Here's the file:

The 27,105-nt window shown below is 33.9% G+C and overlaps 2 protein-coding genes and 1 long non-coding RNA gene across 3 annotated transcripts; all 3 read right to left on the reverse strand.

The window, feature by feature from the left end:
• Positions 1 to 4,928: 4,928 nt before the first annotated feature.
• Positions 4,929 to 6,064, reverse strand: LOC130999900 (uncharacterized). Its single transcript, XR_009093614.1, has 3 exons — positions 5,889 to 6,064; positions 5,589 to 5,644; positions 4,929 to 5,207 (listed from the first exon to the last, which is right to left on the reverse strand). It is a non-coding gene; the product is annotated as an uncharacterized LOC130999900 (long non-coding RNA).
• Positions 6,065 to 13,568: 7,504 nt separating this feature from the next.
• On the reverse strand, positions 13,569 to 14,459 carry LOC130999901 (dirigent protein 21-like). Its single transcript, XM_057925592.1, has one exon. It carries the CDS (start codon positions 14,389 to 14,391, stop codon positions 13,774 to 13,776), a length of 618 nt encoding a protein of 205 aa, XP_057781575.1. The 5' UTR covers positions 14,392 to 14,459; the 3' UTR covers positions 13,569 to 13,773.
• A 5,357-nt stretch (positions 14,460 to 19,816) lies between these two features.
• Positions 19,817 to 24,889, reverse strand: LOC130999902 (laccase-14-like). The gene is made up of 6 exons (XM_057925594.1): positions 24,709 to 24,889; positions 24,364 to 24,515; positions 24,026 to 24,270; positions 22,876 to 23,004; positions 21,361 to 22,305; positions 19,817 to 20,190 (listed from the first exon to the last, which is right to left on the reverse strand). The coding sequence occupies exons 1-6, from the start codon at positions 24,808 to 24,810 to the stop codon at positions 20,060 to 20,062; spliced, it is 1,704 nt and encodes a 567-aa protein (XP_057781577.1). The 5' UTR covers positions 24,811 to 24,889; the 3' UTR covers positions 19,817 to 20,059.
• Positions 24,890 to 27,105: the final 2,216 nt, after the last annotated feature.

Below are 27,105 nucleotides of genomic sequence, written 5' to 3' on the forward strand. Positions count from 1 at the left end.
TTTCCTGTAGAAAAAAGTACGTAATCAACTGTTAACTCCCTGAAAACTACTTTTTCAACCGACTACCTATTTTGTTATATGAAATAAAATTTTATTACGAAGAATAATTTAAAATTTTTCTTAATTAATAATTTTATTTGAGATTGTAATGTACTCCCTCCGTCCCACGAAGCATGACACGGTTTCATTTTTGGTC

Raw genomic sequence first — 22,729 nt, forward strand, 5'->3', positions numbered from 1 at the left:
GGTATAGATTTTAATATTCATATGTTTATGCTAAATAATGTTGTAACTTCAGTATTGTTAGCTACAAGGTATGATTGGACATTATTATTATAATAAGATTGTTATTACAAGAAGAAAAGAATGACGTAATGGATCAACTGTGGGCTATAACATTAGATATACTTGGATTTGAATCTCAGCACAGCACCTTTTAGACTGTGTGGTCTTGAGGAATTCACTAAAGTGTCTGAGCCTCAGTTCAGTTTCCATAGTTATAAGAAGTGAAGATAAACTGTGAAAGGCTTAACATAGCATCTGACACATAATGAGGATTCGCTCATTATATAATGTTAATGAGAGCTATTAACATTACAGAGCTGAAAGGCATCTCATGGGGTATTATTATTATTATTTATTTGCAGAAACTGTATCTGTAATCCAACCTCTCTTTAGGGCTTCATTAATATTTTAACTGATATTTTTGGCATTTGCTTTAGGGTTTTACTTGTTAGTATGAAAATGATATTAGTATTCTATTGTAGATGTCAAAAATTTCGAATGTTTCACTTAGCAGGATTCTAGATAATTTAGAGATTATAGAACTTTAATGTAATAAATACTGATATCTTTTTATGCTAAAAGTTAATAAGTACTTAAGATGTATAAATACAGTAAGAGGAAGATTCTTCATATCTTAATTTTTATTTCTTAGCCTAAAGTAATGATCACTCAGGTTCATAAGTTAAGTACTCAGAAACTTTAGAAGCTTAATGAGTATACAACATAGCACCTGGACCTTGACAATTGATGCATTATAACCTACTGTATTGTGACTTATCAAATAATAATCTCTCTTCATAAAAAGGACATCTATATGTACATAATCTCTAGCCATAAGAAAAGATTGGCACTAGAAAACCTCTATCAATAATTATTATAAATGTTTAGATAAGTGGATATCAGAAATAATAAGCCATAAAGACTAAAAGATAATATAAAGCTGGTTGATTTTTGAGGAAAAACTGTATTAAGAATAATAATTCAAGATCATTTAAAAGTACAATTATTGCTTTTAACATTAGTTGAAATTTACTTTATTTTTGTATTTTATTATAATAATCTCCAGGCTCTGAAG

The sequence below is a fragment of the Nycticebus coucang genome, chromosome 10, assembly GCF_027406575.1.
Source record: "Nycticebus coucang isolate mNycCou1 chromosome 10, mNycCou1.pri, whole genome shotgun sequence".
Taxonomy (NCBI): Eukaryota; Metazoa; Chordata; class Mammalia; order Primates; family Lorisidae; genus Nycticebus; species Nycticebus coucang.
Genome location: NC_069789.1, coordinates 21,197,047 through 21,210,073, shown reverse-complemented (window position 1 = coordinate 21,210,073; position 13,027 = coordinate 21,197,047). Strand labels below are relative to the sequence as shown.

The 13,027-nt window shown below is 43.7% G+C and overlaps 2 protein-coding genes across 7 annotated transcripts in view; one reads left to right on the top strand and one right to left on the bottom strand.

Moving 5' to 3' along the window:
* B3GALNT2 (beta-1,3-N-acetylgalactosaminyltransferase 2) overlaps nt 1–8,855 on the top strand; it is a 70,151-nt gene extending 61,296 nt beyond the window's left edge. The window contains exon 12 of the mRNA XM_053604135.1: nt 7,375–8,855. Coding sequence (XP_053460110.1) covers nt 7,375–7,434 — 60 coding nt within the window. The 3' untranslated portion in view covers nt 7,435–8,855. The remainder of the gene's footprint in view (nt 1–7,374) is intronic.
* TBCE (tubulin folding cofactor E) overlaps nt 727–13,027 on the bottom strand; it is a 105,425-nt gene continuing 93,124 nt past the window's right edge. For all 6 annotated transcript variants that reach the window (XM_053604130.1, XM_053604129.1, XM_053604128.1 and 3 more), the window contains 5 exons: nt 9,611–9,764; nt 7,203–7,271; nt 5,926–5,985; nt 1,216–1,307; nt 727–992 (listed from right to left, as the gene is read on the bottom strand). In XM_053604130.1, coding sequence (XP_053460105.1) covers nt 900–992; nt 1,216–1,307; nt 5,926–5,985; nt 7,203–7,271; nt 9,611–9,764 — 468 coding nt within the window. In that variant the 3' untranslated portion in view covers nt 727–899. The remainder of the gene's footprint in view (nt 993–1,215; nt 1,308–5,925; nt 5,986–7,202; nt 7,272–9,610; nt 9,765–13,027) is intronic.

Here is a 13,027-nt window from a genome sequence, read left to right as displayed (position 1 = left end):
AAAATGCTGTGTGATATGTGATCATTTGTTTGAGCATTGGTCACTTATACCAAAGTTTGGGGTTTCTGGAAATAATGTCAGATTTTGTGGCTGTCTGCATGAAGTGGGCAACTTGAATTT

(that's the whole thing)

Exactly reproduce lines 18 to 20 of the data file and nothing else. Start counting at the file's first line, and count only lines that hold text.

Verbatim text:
The 13,027-nt window shown below is 43.7% G+C and overlaps 2 protein-coding genes across 7 annotated transcripts in view; one reads left to right on the top strand and one right to left on the bottom strand.

Moving 5' to 3' along the window:
* B3GALNT2 (beta-1,3-N-acetylgalactosaminyltransferase 2) overlaps nt 1–8,855 on the top strand; it is a 70,151-nt gene extending 61,296 nt beyond the window's left edge. The window contains exon 12 of the mRNA XM_053604135.1: nt 7,375–8,855. Coding sequence (XP_053460110.1) covers nt 7,375–7,434 — 60 coding nt within the window. The 3' untranslated portion in view covers nt 7,435–8,855. The remainder of the gene's footprint in view (nt 1–7,374) is intronic.